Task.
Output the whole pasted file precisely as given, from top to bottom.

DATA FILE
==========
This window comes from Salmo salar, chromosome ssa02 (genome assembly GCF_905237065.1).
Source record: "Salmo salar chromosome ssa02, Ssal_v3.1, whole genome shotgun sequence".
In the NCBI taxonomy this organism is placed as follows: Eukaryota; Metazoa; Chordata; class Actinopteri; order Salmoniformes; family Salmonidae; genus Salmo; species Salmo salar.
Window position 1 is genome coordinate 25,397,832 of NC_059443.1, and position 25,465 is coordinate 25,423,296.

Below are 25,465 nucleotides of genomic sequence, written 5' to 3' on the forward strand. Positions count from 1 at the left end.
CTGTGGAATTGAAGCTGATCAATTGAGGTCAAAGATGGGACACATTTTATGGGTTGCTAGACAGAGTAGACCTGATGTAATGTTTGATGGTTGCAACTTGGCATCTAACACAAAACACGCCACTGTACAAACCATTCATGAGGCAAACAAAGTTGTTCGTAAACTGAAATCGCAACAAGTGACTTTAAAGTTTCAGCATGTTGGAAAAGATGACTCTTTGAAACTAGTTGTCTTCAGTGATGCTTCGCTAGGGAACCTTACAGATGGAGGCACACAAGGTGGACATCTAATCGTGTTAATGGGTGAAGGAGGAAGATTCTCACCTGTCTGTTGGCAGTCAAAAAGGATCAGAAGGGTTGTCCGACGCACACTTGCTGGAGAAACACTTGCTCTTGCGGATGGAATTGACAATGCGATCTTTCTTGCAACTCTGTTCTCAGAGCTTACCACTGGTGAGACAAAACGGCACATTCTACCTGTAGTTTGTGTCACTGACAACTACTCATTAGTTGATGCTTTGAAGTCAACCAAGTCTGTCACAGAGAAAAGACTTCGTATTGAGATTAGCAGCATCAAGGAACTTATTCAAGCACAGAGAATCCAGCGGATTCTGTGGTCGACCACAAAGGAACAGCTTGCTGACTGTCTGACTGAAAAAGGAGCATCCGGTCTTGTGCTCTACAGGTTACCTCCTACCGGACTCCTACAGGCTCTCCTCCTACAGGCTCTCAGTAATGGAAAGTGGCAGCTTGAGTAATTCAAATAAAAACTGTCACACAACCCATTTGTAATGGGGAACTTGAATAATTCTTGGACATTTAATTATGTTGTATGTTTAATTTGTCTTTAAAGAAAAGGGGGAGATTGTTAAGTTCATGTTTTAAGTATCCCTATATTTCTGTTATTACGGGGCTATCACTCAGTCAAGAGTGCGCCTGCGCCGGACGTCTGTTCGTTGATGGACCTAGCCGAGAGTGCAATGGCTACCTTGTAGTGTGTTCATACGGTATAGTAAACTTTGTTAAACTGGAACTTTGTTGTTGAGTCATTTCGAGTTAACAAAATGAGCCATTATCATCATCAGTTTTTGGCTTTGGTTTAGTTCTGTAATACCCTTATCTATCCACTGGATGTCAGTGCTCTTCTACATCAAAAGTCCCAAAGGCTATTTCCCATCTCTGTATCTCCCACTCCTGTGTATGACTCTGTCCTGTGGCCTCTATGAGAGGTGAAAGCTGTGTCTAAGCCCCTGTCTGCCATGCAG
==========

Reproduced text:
This window comes from Salmo salar, chromosome ssa02 (genome assembly GCF_905237065.1).
Source record: "Salmo salar chromosome ssa02, Ssal_v3.1, whole genome shotgun sequence".
In the NCBI taxonomy this organism is placed as follows: Eukaryota; Metazoa; Chordata; class Actinopteri; order Salmoniformes; family Salmonidae; genus Salmo; species Salmo salar.
Window position 1 is genome coordinate 25,397,832 of NC_059443.1, and position 25,465 is coordinate 25,423,296.

Below are 25,465 nucleotides of genomic sequence, written 5' to 3' on the forward strand. Positions count from 1 at the left end.
CTGTGGAATTGAAGCTGATCAATTGAGGTCAAAGATGGGACACATTTTATGGGTTGCTAGACAGAGTAGACCTGATGTAATGTTTGATGGTTGCAACTTGGCATCTAACACAAAACACGCCACTGTACAAACCATTCATGAGGCAAACAAAGTTGTTCGTAAACTGAAATCGCAACAAGTGACTTTAAAGTTTCAGCATGTTGGAAAAGATGACTCTTTGAAACTAGTTGTCTTCAGTGATGCTTCGCTAGGGAACCTTACAGATGGAGGCACACAAGGTGGACATCTAATCGTGTTAATGGGTGAAGGAGGAAGATTCTCACCTGTCTGTTGGCAGTCAAAAAGGATCAGAAGGGTTGTCCGACGCACACTTGCTGGAGAAACACTTGCTCTTGCGGATGGAATTGACAATGCGATCTTTCTTGCAACTCTGTTCTCAGAGCTTACCACTGGTGAGACAAAACGGCACATTCTACCTGTAGTTTGTGTCACTGACAACTACTCATTAGTTGATGCTTTGAAGTCAACCAAGTCTGTCACAGAGAAAAGACTTCGTATTGAGATTAGCAGCATCAAGGAACTTATTCAAGCACAGAGAATCCAGCGGATTCTGTGGTCGACCACAAAGGAACAGCTTGCTGACTGTCTGACTGAAAAAGGAGCATCCGGTCTTGTGCTCTACAGGTTACCTCCTACCGGACTCCTACAGGCTCTCCTCCTACAGGCTCTCAGTAATGGAAAGTGGCAGCTTGAGTAATTCAAATAAAAACTGTCACACAACCCATTTGTAATGGGGAACTTGAATAATTCTTGGACATTTAATTATGTTGTATGTTTAATTTGTCTTTAAAGAAAAGGGGGAGATTGTTAAGTTCATGTTTTAAGTATCCCTATATTTCTGTTATTACGGGGCTATCACTCAGTCAAGAGTGCGCCTGCGCCGGACGTCTGTTCGTTGATGGACCTAGCCGAGAGTGCAATGGCTACCTTGTAGTGTGTTCATACGGTATAGTAAACTTTGTTAAACTGGAACTTTGTTGTTGAGTCATTTCGAGTTAACAAAATGAGCCATTATCATCATCAGTTTTTGGCTTTGGTTTAGTTCTGTAATACCCTTATCTATCCACTGGATGTCAGTGCTCTTCTACATCAAAAGTCCCAAAGGCTATTTCCCATCTCTGTATCTCCCACTCCTGTGTATGACTCTGTCCTGTGGCCTCTATGAGAGGTGAAAGCTGTGTCTAAGCCCCTGTCTGCCATGCAG